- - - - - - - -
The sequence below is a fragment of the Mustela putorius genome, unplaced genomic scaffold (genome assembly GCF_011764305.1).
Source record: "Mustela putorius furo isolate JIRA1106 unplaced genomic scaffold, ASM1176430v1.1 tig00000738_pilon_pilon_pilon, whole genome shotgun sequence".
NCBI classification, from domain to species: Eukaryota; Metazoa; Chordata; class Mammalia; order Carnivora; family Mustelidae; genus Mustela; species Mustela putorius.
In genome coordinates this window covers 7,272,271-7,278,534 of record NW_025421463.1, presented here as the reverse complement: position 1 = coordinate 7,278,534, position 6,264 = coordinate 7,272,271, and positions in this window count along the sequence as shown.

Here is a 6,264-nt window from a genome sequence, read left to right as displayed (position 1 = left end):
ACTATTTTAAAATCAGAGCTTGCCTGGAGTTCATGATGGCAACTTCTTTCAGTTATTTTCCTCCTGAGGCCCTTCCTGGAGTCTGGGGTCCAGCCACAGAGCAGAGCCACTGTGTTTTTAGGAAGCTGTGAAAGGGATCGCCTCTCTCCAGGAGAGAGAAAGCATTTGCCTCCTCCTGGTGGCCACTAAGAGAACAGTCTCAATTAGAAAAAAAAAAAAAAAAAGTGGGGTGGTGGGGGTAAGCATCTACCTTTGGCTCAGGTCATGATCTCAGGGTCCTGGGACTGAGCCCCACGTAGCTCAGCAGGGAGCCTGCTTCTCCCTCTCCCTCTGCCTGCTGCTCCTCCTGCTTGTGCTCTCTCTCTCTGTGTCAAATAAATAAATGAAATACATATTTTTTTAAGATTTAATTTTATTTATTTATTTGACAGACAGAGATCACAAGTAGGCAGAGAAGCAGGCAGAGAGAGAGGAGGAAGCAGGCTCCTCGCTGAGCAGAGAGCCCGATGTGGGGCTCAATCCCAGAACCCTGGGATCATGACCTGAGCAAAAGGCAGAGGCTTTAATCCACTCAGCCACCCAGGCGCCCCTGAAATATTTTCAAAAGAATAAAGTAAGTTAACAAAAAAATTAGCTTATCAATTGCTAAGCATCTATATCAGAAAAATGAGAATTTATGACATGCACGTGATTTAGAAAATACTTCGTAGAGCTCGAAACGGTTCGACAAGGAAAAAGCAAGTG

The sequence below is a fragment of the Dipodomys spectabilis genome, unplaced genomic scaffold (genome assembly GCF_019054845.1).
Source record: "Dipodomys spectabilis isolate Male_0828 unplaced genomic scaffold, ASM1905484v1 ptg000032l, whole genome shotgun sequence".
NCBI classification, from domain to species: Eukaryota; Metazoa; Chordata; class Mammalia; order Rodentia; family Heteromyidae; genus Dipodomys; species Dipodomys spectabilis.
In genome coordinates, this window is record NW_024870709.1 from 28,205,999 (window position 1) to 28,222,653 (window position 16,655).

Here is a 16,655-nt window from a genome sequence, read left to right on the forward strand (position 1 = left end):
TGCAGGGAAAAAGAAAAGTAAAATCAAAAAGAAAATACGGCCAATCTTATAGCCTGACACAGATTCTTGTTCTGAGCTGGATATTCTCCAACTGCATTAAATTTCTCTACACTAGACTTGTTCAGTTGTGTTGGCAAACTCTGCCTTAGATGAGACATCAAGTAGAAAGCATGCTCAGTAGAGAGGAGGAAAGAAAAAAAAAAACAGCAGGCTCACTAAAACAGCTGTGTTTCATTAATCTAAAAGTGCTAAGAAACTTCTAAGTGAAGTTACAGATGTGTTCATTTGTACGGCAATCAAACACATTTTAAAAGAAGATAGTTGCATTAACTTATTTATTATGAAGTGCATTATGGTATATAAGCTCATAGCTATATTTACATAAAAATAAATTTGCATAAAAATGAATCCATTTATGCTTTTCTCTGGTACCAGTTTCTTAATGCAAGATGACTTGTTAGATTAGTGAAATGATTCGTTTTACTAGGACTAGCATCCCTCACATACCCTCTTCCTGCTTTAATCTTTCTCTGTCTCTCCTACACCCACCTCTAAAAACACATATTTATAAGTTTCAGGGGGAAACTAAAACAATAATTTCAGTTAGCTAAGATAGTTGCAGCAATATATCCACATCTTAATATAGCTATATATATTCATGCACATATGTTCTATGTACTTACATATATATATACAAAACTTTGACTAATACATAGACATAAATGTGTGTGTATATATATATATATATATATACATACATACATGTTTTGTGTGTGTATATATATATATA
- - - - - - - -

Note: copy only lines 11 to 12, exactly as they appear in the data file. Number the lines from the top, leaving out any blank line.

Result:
Here is a 16,655-nt window from a genome sequence, read left to right on the forward strand (position 1 = left end):
TGCAGGGAAAAAGAAAAGTAAAATCAAAAAGAAAATACGGCCAATCTTATAGCCTGACACAGATTCTTGTTCTGAGCTGGATATTCTCCAACTGCATTAAATTTCTCTACACTAGACTTGTTCAGTTGTGTTGGCAAACTCTGCCTTAGATGAGACATCAAGTAGAAAGCATGCTCAGTAGAGAGGAGGAAAGAAAAAAAAAAACAGCAGGCTCACTAAAACAGCTGTGTTTCATTAATCTAAAAGTGCTAAGAAACTTCTAAGTGAAGTTACAGATGTGTTCATTTGTACGGCAATCAAACACATTTTAAAAGAAGATAGTTGCATTAACTTATTTATTATGAAGTGCATTATGGTATATAAGCTCATAGCTATATTTACATAAAAATAAATTTGCATAAAAATGAATCCATTTATGCTTTTCTCTGGTACCAGTTTCTTAATGCAAGATGACTTGTTAGATTAGTGAAATGATTCGTTTTACTAGGACTAGCATCCCTCACATACCCTCTTCCTGCTTTAATCTTTCTCTGTCTCTCCTACACCCACCTCTAAAAACACATATTTATAAGTTTCAGGGGGAAACTAAAACAATAATTTCAGTTAGCTAAGATAGTTGCAGCAATATATCCACATCTTAATATAGCTATATATATTCATGCACATATGTTCTATGTACTTACATATATATATACAAAACTTTGACTAATACATAGACATAAATGTGTGTGTATATATATATATATATATATACATACATACATGTTTTGTGTGTGTATATATATATATA